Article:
GREEN BAY – Much has been made of linebacker Sam Barrington’s play down the stretch in 2014.

The one making the least of it is probably Barrington himself.

In the last of many interviews at his locker through OTAs and minicamp, Barrington seemed to downplay his strong finish last season, when he stepped into the starting lineup, recorded double-digit tackles in three of the last four regular-season games and gave the Packers defense a noticeable upgrade at an inside linebacker spot that had constantly been in flux.

As the offseason program wrapped up, Barrington referred to his late-season emergence as a “semi-performance.” It’s not that he didn’t appreciate the opportunity. It’s more that he’s selling what he did as a preview, not an achievement.

“Everybody wants to seem to crown me for no reason,” Barrington said.

He is the clear front-runner, though, for a starting job in 2015. Whether he ultimately plays more snaps alongside veteran Clay Matthews or rookie fourth-round draft pick Jake Ryan remains to be seen, but Barrington has taken “dead serious,” to use his words, everything that comes with the position.

A hard hitter whose arrival was announced with a couple of early short-yardage stops against New England in Week 13, he doesn’t want a specialty role in Dom Capers’ defense. He wants the multi-tasking, signal-calling leadership duties, even though he only has seven NFL starts under his belt in two seasons.

“I kind of hope for it,” said Barrington, who is already a long way from the lost second half to his rookie 2013 season due to a hamstring injury. “If you’re going to do it, why not do it big? If you’re going to be the guy in the middle, be the guy in the middle. Be an every-down linebacker.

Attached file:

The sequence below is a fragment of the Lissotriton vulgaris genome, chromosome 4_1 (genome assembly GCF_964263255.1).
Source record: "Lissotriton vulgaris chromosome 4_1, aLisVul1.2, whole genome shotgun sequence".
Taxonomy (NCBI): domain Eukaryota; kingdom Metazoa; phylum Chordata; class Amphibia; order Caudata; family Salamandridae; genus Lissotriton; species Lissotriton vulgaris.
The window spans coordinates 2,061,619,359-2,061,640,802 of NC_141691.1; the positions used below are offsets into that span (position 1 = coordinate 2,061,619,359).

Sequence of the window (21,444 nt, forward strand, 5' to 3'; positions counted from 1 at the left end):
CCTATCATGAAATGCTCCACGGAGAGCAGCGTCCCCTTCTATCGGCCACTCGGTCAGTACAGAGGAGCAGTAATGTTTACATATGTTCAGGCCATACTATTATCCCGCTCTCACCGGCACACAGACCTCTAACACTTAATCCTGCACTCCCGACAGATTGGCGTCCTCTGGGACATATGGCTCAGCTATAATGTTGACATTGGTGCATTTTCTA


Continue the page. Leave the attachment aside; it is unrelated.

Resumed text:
“Be able to block somebody up man-to-man. When they put a receiver in the slot, don’t flinch. Play the receiver in the slot. When it’s time to make a big tackle on third-and-short, make that tackle. That’s just how I see it.”

Capers and linebackers coach Winston Moss have noticed the growth in confidence. The unanimous opinion is it stemmed from that Patriots game, when he broke up a Tom Brady pass over the middle intended for tight end Rob Gronkowski, in addition to the two first-quarter run stops.

“I was glad to see a young player embrace the moment,” Moss said. “Big game, key situation, late part of the year versus the eventual Super Bowl champion, and he was able to handle that pressure and respond well and play well.”

Barrington’s approach that game was to think less and attack more. When it worked, he stuck with it and relied on everything he had absorbed in studying Capers’ defense since being drafted in the seventh round out of South Florida to carry him along.

He admitted he “wasn’t perfect” after the New England game, but Capers felt the Packers defense was playing its best down the stretch, and Barrington was one of the reasons why.

“You could see him grow every week,” Capers said. “As a signal caller, he’d make his calls with confidence. Once he recognized something, he could go from point A to point B. He’s got some quick twitch to him.”

He’s just not being too quick to “crown” himself anything, and that’s fine with his coaches, too.

“All Sam has to do is be himself, play to his skill set and improve, and he’ll be fine,” Moss said.